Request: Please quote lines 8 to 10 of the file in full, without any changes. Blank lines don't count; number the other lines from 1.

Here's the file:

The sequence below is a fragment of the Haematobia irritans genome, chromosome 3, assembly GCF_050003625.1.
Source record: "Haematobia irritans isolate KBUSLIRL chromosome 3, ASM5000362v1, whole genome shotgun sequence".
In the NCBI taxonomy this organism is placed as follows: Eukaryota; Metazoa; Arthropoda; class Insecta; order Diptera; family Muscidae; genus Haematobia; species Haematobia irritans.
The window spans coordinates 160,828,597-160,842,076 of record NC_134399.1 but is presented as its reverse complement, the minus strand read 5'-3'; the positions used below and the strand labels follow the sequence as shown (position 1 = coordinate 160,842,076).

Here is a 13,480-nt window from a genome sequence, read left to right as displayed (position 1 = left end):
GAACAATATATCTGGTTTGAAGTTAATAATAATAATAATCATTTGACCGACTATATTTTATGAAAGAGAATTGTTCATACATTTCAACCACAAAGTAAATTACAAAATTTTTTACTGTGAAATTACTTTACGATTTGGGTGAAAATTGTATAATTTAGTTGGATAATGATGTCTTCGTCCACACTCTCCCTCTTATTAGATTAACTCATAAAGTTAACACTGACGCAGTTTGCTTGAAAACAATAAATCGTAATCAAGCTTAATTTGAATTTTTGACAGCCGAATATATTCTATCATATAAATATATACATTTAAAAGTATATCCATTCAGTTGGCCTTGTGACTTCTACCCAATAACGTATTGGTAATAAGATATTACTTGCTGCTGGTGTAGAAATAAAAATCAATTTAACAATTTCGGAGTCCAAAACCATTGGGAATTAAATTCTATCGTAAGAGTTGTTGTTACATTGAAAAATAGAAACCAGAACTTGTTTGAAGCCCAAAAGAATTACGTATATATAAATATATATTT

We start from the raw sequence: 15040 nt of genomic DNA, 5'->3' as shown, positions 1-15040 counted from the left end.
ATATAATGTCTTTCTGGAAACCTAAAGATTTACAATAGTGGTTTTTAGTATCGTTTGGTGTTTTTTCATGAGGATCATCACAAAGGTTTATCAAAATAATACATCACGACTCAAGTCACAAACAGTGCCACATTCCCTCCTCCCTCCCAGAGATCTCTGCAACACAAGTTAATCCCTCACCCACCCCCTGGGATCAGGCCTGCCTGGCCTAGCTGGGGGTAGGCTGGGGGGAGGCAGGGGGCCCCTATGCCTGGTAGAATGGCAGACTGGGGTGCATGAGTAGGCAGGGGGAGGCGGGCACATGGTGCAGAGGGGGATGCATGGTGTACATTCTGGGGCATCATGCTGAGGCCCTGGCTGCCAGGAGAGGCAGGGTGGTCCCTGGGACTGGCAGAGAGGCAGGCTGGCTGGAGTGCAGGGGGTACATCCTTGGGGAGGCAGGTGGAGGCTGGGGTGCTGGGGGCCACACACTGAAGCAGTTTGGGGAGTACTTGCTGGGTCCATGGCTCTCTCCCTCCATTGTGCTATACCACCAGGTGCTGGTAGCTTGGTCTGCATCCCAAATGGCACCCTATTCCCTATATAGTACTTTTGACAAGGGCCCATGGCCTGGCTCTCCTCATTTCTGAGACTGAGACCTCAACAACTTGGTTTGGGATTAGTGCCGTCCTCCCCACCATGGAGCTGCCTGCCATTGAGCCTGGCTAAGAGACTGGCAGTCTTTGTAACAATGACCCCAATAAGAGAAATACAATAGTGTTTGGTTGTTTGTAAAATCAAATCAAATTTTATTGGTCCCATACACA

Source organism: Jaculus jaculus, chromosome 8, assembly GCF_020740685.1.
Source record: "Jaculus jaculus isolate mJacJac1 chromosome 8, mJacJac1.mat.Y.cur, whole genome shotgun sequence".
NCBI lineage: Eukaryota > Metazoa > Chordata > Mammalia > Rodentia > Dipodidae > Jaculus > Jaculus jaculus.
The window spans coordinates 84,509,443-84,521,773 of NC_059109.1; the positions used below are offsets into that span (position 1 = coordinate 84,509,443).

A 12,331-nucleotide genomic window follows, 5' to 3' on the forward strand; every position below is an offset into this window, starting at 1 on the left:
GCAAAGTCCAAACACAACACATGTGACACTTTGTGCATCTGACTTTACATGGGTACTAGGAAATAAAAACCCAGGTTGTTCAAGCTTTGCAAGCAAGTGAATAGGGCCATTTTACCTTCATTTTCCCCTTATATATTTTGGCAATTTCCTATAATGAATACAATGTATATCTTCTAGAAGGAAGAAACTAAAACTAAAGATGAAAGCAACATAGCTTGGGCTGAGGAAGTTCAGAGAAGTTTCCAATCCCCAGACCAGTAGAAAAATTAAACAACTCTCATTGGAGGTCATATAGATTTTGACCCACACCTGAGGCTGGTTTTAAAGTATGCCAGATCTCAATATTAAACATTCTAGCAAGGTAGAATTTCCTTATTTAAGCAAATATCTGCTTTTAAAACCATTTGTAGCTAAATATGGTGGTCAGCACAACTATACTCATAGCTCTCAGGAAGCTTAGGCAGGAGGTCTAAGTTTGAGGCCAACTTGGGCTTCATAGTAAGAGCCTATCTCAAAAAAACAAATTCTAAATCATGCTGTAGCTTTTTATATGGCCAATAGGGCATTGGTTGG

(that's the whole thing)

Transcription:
ATATAATGTCTTTCTGGAAACCTAAAGATTTACAATAGTGGTTTTTAGTATCGTTTGGTGTTTTTTCATGAGGATCATCACAAAGGTTTATCAAAATAATACATCACGACTCAAGTCACAAACAGTGCCACATTCCCTCCTCCCTCCCAGAGATCTCTGCAACACAAGTTAATCCCTCACCCACCCCCTGGGATCAGGCCTGCCTGGCCTAGCTGGGGGTAGGCTGGGGGGAGGCAGGGGGCCCCTATGCCTGGTAGAATGGCAGACTGGGGTGCATGAGTAGGCAGGGGGAGGCGGGCACATGGTGCAGAGGGGGATGCATGGTGTACATTCTGGGGCATCATGCTGAGGCCCTGGCTGCCAGGAGAGGCAGGGTGGTCCCTGGGACTGGCAGAGAGGCAGGCTGGCTGGAGTGCAGGGGGTACATCCTTGGGGAGGCAGGTGGAGGCTGGGGTGCTGGGGGCCACACACTGAAGCAGTTTGGGGAGTACTTGCTGGGTCCATGGCTCTCTCCCTCCATTGTGCTATACCACCAGGTGCTGGTAGCTTGGTCTGCATCCCAAATGGCACCCTATTCCCTATATAGTACTTTTGACAAGGGCCCATGGCCTGGCTCTCCTCATTTCTGAGACTGAGACCTCAACAACTTGGTTTGGGATTAGTGCCGTCCTCCCCACCATGGAGCTGCCTGCCATTGAGCCTGGCTAAGAGACTGGCAGTCTTTGTAACAATGACCCCAATAAGAGAAATACAATAGTGTTTGGTTGTTTGTAAAATCAAATCAAATTTTATTGGTCCCATACACA

Source organism: Jaculus jaculus, chromosome 8, assembly GCF_020740685.1.
Source record: "Jaculus jaculus isolate mJacJac1 chromosome 8, mJacJac1.mat.Y.cur, whole genome shotgun sequence".